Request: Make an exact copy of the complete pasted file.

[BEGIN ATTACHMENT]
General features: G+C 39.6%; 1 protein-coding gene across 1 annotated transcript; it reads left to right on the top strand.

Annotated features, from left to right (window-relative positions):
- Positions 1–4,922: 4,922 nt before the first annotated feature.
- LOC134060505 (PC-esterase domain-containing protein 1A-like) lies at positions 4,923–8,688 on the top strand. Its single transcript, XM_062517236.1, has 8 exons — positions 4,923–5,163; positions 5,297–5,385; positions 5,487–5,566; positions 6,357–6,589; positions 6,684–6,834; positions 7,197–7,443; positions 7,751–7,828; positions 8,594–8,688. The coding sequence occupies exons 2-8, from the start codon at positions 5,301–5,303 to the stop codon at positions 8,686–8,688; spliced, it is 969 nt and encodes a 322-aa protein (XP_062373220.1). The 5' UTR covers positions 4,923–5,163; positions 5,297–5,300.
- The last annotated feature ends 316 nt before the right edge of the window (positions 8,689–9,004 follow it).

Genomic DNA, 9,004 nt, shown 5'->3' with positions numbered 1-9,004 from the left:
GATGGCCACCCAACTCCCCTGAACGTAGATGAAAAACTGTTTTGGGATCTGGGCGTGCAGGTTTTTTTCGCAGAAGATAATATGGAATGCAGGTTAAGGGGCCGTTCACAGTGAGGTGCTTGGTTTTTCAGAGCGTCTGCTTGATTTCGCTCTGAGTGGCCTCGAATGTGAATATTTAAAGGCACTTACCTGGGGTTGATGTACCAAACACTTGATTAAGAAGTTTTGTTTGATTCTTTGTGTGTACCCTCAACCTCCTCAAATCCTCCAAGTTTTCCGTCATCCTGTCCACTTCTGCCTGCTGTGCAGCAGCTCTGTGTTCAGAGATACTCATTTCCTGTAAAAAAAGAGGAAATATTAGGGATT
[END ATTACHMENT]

General features: G+C 39.6%; 1 protein-coding gene across 1 annotated transcript; it reads left to right on the top strand.

Annotated features, from left to right (window-relative positions):
- Positions 1–4,922: 4,922 nt before the first annotated feature.
- LOC134060505 (PC-esterase domain-containing protein 1A-like) lies at positions 4,923–8,688 on the top strand. Its single transcript, XM_062517236.1, has 8 exons — positions 4,923–5,163; positions 5,297–5,385; positions 5,487–5,566; positions 6,357–6,589; positions 6,684–6,834; positions 7,197–7,443; positions 7,751–7,828; positions 8,594–8,688. The coding sequence occupies exons 2-8, from the start codon at positions 5,301–5,303 to the stop codon at positions 8,686–8,688; spliced, it is 969 nt and encodes a 322-aa protein (XP_062373220.1). The 5' UTR covers positions 4,923–5,163; positions 5,297–5,300.
- The last annotated feature ends 316 nt before the right edge of the window (positions 8,689–9,004 follow it).

Genomic DNA, 9,004 nt, shown 5'->3' with positions numbered 1-9,004 from the left:
GATGGCCACCCAACTCCCCTGAACGTAGATGAAAAACTGTTTTGGGATCTGGGCGTGCAGGTTTTTTTCGCAGAAGATAATATGGAATGCAGGTTAAGGGGCCGTTCACAGTGAGGTGCTTGGTTTTTCAGAGCGTCTGCTTGATTTCGCTCTGAGTGGCCTCGAATGTGAATATTTAAAGGCACTTACCTGGGGTTGATGTACCAAACACTTGATTAAGAAGTTTTGTTTGATTCTTTGTGTGTACCCTCAACCTCCTCAAATCCTCCAAGTTTTCCGTCATCCTGTCCACTTCTGCCTGCTGTGCAGCAGCTCTGTGTTCAGAGATACTCATTTCCTGTAAAAAAAGAGGAAATATTAGGGATT